The two large questions on the minds of real estate investors are: when will the economy recover? and when is a good time to reinvest in the housing market? We think the economy has reached the point where aggressive investors can find good opportunities in selected housing markets. Although the national economy will just be creeping along for another couple of years and home prices will be weak, some local markets have enough long-term potential to warrant taking investment chances.
The latest bad news for the housing market is that the fall in home prices in the last four quarters was worse than expected, showing weak demand for housing and competition for real estate rentals from vacant properties. Overall, home prices fell almost 7 percent, whereas the fall for the four quarters of 2009 was 5 percent. Although the biggest drops were in Florida, California and other markets out West, the effect was felt across the country. The good news is that rental vacancy rates seem to have stabilized most everywhere, and are falling in large markets like Atlanta, Chicago and Miami. On balance, we seem to be looking at a housing situation where the downside in some local markets has become quite small.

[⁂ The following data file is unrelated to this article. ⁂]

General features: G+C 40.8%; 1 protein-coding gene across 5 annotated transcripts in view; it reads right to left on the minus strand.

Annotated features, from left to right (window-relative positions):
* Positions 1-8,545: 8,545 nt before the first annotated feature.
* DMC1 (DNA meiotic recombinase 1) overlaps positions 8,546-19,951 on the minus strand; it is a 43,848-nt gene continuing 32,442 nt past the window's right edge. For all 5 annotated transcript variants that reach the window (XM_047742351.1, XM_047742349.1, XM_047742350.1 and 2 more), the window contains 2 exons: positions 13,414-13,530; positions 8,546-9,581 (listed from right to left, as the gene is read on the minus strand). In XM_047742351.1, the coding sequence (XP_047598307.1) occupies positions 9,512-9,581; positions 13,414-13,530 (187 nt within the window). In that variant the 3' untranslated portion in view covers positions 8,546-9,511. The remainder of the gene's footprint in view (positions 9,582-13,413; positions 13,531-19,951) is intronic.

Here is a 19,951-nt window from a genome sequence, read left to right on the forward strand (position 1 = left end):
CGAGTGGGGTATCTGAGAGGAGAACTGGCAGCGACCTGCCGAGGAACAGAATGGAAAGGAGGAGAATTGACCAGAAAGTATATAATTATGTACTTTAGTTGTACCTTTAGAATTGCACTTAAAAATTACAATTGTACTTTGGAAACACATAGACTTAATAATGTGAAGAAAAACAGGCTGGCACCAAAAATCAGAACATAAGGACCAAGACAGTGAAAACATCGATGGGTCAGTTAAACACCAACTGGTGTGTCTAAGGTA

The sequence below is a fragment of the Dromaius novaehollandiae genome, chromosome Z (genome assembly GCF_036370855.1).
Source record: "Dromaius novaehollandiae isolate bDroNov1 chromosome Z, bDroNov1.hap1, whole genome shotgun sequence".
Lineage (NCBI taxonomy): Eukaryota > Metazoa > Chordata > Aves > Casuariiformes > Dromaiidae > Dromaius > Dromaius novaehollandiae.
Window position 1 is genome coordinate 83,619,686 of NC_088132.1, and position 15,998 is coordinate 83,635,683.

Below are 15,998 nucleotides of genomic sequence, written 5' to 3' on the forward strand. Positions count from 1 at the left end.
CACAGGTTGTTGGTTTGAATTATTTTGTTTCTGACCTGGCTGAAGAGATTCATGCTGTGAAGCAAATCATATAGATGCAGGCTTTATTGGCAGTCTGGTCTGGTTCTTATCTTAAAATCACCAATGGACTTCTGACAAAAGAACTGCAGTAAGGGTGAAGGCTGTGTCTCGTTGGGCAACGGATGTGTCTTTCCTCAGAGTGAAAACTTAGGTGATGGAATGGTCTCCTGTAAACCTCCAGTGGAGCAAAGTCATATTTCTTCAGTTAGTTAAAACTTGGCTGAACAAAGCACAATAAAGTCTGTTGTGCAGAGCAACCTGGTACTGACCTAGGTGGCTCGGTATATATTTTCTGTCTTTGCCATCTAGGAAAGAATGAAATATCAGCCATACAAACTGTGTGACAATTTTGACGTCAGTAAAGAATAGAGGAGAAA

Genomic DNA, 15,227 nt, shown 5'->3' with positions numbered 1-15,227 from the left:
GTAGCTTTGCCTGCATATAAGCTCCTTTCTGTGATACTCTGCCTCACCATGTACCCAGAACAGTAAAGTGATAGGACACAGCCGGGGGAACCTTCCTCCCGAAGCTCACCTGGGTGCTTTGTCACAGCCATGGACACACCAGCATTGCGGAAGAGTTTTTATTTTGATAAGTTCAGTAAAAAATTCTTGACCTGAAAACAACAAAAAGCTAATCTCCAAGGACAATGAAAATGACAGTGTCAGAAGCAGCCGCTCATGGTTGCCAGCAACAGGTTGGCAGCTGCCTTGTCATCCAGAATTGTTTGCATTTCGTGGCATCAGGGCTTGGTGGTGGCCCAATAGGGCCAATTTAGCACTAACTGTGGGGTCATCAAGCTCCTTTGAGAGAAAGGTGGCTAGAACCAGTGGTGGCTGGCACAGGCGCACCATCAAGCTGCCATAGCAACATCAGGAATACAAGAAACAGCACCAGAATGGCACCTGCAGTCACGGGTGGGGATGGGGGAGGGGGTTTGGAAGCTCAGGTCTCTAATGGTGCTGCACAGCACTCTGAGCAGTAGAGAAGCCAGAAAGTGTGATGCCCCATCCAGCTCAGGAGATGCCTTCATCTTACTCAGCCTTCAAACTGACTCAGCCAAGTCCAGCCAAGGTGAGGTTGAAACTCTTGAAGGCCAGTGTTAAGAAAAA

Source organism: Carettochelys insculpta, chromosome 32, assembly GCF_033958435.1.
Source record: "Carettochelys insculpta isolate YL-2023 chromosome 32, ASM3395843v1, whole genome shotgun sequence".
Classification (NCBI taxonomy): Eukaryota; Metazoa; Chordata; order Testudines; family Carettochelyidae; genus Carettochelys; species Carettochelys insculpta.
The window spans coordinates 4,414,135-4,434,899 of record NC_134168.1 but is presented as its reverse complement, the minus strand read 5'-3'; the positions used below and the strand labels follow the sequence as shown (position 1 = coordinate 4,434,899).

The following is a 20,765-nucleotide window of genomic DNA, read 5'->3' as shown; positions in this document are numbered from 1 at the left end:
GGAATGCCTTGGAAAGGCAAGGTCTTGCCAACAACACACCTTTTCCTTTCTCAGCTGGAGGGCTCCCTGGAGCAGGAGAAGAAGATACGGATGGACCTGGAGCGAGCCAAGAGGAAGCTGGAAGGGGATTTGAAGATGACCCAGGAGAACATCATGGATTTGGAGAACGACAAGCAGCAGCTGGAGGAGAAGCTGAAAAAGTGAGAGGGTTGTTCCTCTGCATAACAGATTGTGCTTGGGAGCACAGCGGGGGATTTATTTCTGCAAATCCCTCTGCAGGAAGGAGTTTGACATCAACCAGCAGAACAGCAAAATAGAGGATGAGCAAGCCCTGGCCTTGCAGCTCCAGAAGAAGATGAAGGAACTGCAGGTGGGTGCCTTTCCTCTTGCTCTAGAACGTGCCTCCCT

Even though the economy grew at a 3 percent rate in the first quarter, the job situation has not improved very much, indicating a much longer recovery period. Over a million jobs were lost in the last 12 months, many in construction and manufacturing. We expect job gains during the next year, but in lower-paying areas such as retail trade and health care. And the number of temporary workers will continue to grow.
Another reason to expect a sluggish recovery is that consumer credit continues to fall. Credit has its own boom and bust cycles and during previous recessions fell by 15 percent before consumers were ready to borrow and spend again. So far, during this recession, its fallen only 8 percent…
We fully expect better economic performance during the next six months, and improvements in the housing situation. The slow pace of recovery will deter more conservative real estate investors, but those with a higher tolerance for risk should be scouting right now.